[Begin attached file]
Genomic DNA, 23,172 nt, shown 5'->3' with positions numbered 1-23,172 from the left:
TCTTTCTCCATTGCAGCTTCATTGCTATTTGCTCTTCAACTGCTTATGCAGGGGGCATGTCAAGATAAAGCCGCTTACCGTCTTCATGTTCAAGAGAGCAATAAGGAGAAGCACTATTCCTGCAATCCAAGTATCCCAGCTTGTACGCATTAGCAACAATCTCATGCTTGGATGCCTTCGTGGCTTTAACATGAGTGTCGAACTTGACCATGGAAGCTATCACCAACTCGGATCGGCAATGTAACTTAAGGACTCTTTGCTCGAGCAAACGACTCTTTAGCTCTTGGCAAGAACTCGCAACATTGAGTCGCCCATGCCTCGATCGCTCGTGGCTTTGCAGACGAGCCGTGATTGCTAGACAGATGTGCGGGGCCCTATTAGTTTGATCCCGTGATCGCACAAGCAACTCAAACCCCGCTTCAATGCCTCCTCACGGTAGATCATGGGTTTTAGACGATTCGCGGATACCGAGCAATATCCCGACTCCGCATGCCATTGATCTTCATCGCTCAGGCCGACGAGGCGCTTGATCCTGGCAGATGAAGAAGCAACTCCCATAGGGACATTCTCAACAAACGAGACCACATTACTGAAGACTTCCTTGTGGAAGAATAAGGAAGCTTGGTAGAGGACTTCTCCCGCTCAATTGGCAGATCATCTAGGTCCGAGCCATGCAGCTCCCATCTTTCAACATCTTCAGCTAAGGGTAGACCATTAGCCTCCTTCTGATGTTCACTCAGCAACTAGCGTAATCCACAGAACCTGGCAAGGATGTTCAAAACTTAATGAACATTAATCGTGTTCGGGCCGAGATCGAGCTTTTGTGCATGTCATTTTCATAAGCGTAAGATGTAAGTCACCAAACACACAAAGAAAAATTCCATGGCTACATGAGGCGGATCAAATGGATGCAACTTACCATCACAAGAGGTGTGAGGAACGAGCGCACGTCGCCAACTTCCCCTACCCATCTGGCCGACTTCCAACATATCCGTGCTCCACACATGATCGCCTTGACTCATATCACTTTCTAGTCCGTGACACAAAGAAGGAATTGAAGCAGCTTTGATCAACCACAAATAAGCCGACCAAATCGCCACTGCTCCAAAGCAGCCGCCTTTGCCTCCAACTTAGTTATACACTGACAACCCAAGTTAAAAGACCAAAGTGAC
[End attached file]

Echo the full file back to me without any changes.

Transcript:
Genomic DNA, 23,172 nt, shown 5'->3' with positions numbered 1-23,172 from the left:
TCTTTCTCCATTGCAGCTTCATTGCTATTTGCTCTTCAACTGCTTATGCAGGGGGCATGTCAAGATAAAGCCGCTTACCGTCTTCATGTTCAAGAGAGCAATAAGGAGAAGCACTATTCCTGCAATCCAAGTATCCCAGCTTGTACGCATTAGCAACAATCTCATGCTTGGATGCCTTCGTGGCTTTAACATGAGTGTCGAACTTGACCATGGAAGCTATCACCAACTCGGATCGGCAATGTAACTTAAGGACTCTTTGCTCGAGCAAACGACTCTTTAGCTCTTGGCAAGAACTCGCAACATTGAGTCGCCCATGCCTCGATCGCTCGTGGCTTTGCAGACGAGCCGTGATTGCTAGACAGATGTGCGGGGCCCTATTAGTTTGATCCCGTGATCGCACAAGCAACTCAAACCCCGCTTCAATGCCTCCTCACGGTAGATCATGGGTTTTAGACGATTCGCGGATACCGAGCAATATCCCGACTCCGCATGCCATTGATCTTCATCGCTCAGGCCGACGAGGCGCTTGATCCTGGCAGATGAAGAAGCAACTCCCATAGGGACATTCTCAACAAACGAGACCACATTACTGAAGACTTCCTTGTGGAAGAATAAGGAAGCTTGGTAGAGGACTTCTCCCGCTCAATTGGCAGATCATCTAGGTCCGAGCCATGCAGCTCCCATCTTTCAACATCTTCAGCTAAGGGTAGACCATTAGCCTCCTTCTGATGTTCACTCAGCAACTAGCGTAATCCACAGAACCTGGCAAGGATGTTCAAAACTTAATGAACATTAATCGTGTTCGGGCCGAGATCGAGCTTTTGTGCATGTCATTTTCATAAGCGTAAGATGTAAGTCACCAAACACACAAAGAAAAATTCCATGGCTACATGAGGCGGATCAAATGGATGCAACTTACCATCACAAGAGGTGTGAGGAACGAGCGCACGTCGCCAACTTCCCCTACCCATCTGGCCGACTTCCAACATATCCGTGCTCCACACATGATCGCCTTGACTCATATCACTTTCTAGTCCGTGACACAAAGAAGGAATTGAAGCAGCTTTGATCAACCACAAATAAGCCGACCAAATCGCCACTGCTCCAAAGCAGCCGCCTTTGCCTCCAACTTAGTTATACACTGACAACCCAAGTTAAAAGACCAAAGTGAC